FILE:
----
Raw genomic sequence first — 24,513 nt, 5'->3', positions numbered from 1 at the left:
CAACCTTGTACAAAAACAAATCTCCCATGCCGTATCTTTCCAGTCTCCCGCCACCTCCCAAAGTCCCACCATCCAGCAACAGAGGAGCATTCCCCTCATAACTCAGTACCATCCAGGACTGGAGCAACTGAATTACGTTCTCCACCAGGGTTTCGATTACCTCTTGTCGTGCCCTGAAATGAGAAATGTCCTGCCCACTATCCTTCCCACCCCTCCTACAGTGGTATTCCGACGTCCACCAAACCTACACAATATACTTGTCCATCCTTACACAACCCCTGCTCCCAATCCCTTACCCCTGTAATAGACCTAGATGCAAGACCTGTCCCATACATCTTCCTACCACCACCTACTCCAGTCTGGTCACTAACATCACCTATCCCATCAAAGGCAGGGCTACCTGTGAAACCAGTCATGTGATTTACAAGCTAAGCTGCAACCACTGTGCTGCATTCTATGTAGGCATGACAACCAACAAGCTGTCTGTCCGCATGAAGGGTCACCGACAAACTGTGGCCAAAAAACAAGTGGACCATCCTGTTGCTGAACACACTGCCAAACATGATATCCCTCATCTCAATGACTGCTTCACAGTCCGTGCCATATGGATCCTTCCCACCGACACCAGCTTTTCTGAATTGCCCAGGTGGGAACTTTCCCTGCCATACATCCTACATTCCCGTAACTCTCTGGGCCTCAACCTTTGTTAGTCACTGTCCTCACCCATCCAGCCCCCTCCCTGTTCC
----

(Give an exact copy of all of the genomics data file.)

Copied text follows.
Raw genomic sequence first — 24,513 nt, 5'->3', positions numbered from 1 at the left:
CAACCTTGTACAAAAACAAATCTCCCATGCCGTATCTTTCCAGTCTCCCGCCACCTCCCAAAGTCCCACCATCCAGCAACAGAGGAGCATTCCCCTCATAACTCAGTACCATCCAGGACTGGAGCAACTGAATTACGTTCTCCACCAGGGTTTCGATTACCTCTTGTCGTGCCCTGAAATGAGAAATGTCCTGCCCACTATCCTTCCCACCCCTCCTACAGTGGTATTCCGACGTCCACCAAACCTACACAATATACTTGTCCATCCTTACACAACCCCTGCTCCCAATCCCTTACCCCTGTAATAGACCTAGATGCAAGACCTGTCCCATACATCTTCCTACCACCACCTACTCCAGTCTGGTCACTAACATCACCTATCCCATCAAAGGCAGGGCTACCTGTGAAACCAGTCATGTGATTTACAAGCTAAGCTGCAACCACTGTGCTGCATTCTATGTAGGCATGACAACCAACAAGCTGTCTGTCCGCATGAAGGGTCACCGACAAACTGTGGCCAAAAAACAAGTGGACCATCCTGTTGCTGAACACACTGCCAAACATGATATCCCTCATCTCAATGACTGCTTCACAGTCCGTGCCATATGGATCCTTCCCACCGACACCAGCTTTTCTGAATTGCCCAGGTGGGAACTTTCCCTGCCATACATCCTACATTCCCGTAACTCTCTGGGCCTCAACCTTTGTTAGTCACTGTCCTCACCCATCCAGCCCCCTCCCTGTTCC